Restaurant Shik (CLOSED)
Time Out says
This place is showing us Korean food isn’t all fiery late-night snacks and soju bombs
It should probably be said right now that Restaurant Shik is not exactly a haven for vegetarians. Dishes are mainly built on expertly cooked proteins and a strong fermentation program. Yes, ‘fermentation program’ sounds wanky, but when fennel, persimmon and beetroot are given the kimchi treatment and transformed into subtle, bitey expressions on which a cuisine is built, you know it doesn’t happen by accident.
The man behind Restaurant Shik is Peter Jo, or, ‘Kimchi Pete’, if you ever met him enthusiastically pouring wines at Belles Hot Chicken, Neighbourhood Wine or Etta. He’s a Sydney native, and after moving to Melbourne, he became fed up with the lack of Korean options. It probably doesn’t help that his family run the much-loved Madang and Danjee in Sydney’s Koreatown. But out of his frustration, Melbourne has gained Restaurant Shik.
You can tell Jo is a man who knows how to edit himself. Yes, he is confident with wines, but he has employed Josh Begbie to run the beverage list. Yes, he can cook Korean food and has done stints in kitchens like Jerry Mai’s Annam to arm himself with the skills to work a line, but he has hired a couple of Korean chefs to precisely execute the food that he envisions. Jo focuses his own energies on the pickles and kimchis that are the backbone to every dish because that is how he expresses himself. Knowing you can’t do everything is not a skill that first-time restaurateurs have, but Jo has been a part of enough restaurant openings to know that if you try to be an expert at everything, you’ll succeed at nothing.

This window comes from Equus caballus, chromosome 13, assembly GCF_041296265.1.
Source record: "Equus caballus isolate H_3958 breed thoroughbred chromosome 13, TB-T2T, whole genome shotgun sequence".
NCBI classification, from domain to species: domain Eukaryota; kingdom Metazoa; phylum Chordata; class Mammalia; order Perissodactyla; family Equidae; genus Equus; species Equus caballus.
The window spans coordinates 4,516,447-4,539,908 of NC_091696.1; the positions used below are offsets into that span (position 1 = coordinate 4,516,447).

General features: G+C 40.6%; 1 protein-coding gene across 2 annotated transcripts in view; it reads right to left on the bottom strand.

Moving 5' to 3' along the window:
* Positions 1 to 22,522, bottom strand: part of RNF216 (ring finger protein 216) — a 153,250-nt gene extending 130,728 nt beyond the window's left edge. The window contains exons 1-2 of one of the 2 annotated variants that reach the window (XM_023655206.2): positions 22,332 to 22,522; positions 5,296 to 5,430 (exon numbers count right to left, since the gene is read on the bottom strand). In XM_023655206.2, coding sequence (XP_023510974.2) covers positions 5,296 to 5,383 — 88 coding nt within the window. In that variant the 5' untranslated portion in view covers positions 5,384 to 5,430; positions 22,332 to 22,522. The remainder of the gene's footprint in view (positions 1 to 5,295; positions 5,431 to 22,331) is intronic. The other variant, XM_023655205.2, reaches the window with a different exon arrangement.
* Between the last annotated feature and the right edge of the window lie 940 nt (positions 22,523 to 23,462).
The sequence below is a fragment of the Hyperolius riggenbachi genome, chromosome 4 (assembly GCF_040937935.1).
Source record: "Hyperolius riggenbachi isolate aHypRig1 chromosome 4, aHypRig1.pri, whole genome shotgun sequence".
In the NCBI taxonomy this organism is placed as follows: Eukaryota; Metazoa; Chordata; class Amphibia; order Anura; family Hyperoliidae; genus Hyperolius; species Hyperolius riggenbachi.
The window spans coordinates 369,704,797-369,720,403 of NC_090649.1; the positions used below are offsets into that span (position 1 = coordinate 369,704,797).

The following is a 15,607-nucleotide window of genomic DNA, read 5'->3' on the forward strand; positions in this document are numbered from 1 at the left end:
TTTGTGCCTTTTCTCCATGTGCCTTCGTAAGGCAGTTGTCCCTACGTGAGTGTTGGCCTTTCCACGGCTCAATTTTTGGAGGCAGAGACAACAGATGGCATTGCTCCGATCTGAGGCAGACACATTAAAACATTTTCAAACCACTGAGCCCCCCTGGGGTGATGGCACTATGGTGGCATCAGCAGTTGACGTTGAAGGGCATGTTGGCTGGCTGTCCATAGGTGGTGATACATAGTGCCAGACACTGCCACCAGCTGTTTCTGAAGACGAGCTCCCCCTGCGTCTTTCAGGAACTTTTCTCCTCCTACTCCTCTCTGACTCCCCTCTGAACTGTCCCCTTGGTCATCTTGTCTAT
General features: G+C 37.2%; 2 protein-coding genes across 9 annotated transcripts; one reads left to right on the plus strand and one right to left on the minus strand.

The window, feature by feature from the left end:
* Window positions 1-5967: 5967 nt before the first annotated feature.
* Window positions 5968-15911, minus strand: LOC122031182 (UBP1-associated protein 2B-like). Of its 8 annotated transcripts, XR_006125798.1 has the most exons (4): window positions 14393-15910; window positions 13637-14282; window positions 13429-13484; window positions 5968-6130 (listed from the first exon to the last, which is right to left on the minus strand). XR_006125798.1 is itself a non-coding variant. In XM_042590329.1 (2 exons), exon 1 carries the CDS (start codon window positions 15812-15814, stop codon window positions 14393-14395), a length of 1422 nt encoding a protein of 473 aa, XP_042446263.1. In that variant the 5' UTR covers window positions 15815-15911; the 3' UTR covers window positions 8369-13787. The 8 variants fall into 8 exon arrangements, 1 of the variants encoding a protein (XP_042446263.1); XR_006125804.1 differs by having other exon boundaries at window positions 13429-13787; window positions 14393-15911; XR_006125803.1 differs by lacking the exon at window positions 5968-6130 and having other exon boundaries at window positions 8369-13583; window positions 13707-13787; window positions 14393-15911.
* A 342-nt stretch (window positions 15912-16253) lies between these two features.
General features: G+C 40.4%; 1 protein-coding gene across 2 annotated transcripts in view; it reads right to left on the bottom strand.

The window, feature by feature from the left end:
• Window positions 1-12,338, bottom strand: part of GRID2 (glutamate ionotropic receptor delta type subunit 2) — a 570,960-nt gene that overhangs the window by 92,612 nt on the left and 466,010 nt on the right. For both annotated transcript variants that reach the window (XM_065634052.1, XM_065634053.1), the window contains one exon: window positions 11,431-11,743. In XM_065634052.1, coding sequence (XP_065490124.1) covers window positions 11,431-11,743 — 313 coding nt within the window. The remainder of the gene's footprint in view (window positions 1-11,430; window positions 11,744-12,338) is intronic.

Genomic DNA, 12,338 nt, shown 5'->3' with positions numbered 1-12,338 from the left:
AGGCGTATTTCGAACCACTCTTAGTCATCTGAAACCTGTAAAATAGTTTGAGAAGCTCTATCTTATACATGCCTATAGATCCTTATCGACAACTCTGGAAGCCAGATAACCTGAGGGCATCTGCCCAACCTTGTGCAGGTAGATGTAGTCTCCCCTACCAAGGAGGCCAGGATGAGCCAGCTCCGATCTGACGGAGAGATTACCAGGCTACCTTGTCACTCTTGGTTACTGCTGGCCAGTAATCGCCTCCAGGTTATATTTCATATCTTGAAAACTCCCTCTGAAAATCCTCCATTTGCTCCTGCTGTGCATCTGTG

And how successful is the food at Shik? Very. The vegetable jeon are textbook delightful. Chunky slices of dense zucchini and meaty king brown mushrooms are egg-washed and fried to amplify their natural sweetness and earthiness next to a gelatinous vegetable pancake and a piquant soy-based dipping sauce. The raw snapper comes mixed with a spicy-sweet gochujang, finely shredded white cabbage and pops of pigface, hidden under a herbaceous handful of chrysanthemum, giving you sophisticated, tartare-like vibes.
Larger dishes are either soups or grills, and you’ll have to make the agonizing choice between different cuts of Rangers Valley beef, fatty intercostal, pork belly and kimchi-marinated pork neck. We opted for the pork neck and were met with tender, aggressively seasoned, coal-kissed cuts of pork topped with kimchi that we were encouraged to eat saam-style (wrapped) in either plate-sided peppery shiso leaves or boats of romaine lettuce, soothed by a nutty saamjang and complemented with garlic chives rubbed in a chilli paste and soy bean sprouts. Order the seasonal kimchi plate for more variations on the saam theme and add some crunchy, sweet-savoury persimmon to the mix, or salty, toothsome fennel. They also go with everything else on the menu.
The gamjatang is a riff of a spicy pork bone-and-potato soup. This one gets no spice, but the typical fattiness from the back bone of the pig comes from lamb ribs cooked so tender, they no longer cling to the bone. In place of kimchi, the cabbage comes deep and salted, taking on the brothy characteristics from cooking down the lamb ribs, soaked up by floury chunks of potato, seasoned with a hefty dose of ground, nutty perilla seeds and brightened with its shredded leaves.
And that’s all she wrote. As chief editor of Restaurant Shik, Jo chooses not to serve desserts, which means you won’t need to leave space for them. Treat yourself to another drink instead or circle back to the grilled meats for maximum satisfaction.